Their plans for the future? This is a sustainable model of farming, and Kylie would love to see more pasture-raised chickens around the country, generating income for farmers and improving the land at the same time. The country needs more people like Kylie, with a commitment to sustainability and to producing nourishing wholesome food.
Bring a large pan of salted water to the boil and cook the spaghetti until al dente. Drain well.
Heat the olive oil in a large sauté pan over a medium heat. Add the smokey bacon or pancetta and cook, stirring frequently for 5-6 minutes, until coloured and slightly crispy. Add the black pepper and cook for another minute. Add the spaghetti and toss with the smokey bacon or pancetta and oil until warmed through.
Combine the eggs, crème fraîche and parsley and add to the pan. Remove from the heat and stir constantly for a minute to allow the heat from the oil and spaghetti to cook the eggs. Stir in three-quarters of the freshly grated Parmesan.
Transfer the hot pasta to a large shallow bowl and sprinkle with the remaining Parmesan and freshly chopped parsley.
Spinach, Feta and Sweet Potato or Pumpkin Frittata
The basic frittata recipe here can be used as a basis for many herbs and vegetables in season, we love this autumn version. We use blobs of Ardsallagh goat cheese in this recipe if we don’t have feta.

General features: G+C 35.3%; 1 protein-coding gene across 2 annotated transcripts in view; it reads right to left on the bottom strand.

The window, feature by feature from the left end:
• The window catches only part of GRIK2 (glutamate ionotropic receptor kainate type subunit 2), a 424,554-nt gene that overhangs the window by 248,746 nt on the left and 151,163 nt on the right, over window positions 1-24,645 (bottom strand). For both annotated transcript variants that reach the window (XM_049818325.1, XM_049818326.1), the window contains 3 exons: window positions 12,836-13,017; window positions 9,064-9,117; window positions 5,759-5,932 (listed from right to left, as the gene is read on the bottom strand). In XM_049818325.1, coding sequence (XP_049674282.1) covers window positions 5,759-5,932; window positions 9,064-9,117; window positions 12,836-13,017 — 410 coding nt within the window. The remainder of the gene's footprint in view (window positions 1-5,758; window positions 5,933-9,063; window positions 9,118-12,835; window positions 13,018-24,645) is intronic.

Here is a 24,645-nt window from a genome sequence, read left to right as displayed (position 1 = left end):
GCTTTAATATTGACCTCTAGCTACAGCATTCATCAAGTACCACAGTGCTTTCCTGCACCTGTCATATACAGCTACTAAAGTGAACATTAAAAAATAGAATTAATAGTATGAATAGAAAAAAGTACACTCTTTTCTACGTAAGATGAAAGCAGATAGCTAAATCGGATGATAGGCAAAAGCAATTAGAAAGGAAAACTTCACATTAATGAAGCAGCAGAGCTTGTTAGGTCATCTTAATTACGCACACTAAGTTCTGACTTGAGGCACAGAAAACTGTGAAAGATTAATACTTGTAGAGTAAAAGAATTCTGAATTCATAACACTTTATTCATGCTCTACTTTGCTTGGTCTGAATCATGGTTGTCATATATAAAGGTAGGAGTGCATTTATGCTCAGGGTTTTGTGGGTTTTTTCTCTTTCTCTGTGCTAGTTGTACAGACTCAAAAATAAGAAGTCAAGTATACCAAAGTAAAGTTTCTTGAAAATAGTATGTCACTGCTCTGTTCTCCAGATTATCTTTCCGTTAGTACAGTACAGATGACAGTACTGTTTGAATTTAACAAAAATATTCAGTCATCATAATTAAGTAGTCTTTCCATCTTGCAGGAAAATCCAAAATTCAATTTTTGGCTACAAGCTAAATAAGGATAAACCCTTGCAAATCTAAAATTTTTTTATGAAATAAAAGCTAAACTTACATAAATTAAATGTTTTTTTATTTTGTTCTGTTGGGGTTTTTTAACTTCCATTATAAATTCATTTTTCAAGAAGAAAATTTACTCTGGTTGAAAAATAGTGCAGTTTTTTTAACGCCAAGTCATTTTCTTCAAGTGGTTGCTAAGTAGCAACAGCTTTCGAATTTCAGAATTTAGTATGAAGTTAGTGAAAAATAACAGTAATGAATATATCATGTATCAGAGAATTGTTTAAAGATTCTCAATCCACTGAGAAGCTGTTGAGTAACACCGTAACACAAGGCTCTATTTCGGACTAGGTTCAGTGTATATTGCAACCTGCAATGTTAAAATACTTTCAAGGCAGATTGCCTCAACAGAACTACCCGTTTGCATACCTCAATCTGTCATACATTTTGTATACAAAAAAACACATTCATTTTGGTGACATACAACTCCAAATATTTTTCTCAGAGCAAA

Preheat the oven to 180°C/350°F/Gas Mark 4
Put the sweet potato or pumpkin dice onto a small oven tray, drizzle with olive oil and toss to coat. Season with half teaspoon flaky sea salt (the feta cheese will be salty so don’t overdo the salt), and lots of freshly cracked pepper, stir and cook in the pre-heated oven for 10-15 minutes or until cooked and tender. Remove from the oven.
Whisk the eggs in a bowl, add the salt, freshly ground pepper, fresh herbs, shredded spinach, and grated cheese into the eggs. Melt the butter in a non-stick frying pan. When the butter starts to foam, tip in the eggs. Sprinkle the roast pumpkin evenly over the surface, dot with feta or goat cheese, press in gently. Cook for 3-4 minutes over a low heat.
Transfer to the middle shelf of the pre-heated oven and cook for 25-30 minutes. Flash under the grill for a couple of minutes if colour is needed. Allow to sit for five minutes before serving.
Slide a palette knife under the frittata to free it from the pan. Slide onto a warm plate.
Arrange some rocket leaves on top of the frittata, drizzle with extra virgin olive oil, and scatter with toasted pine kernels or coarsely chopped cashews, and a few flakes of sea salt.
Freshly Boiled Eggs and Soldiers
Mothers all over the country cut up fingers of toast for children to dip into soft-boiled eggs. In our family we call them ‘dippies’.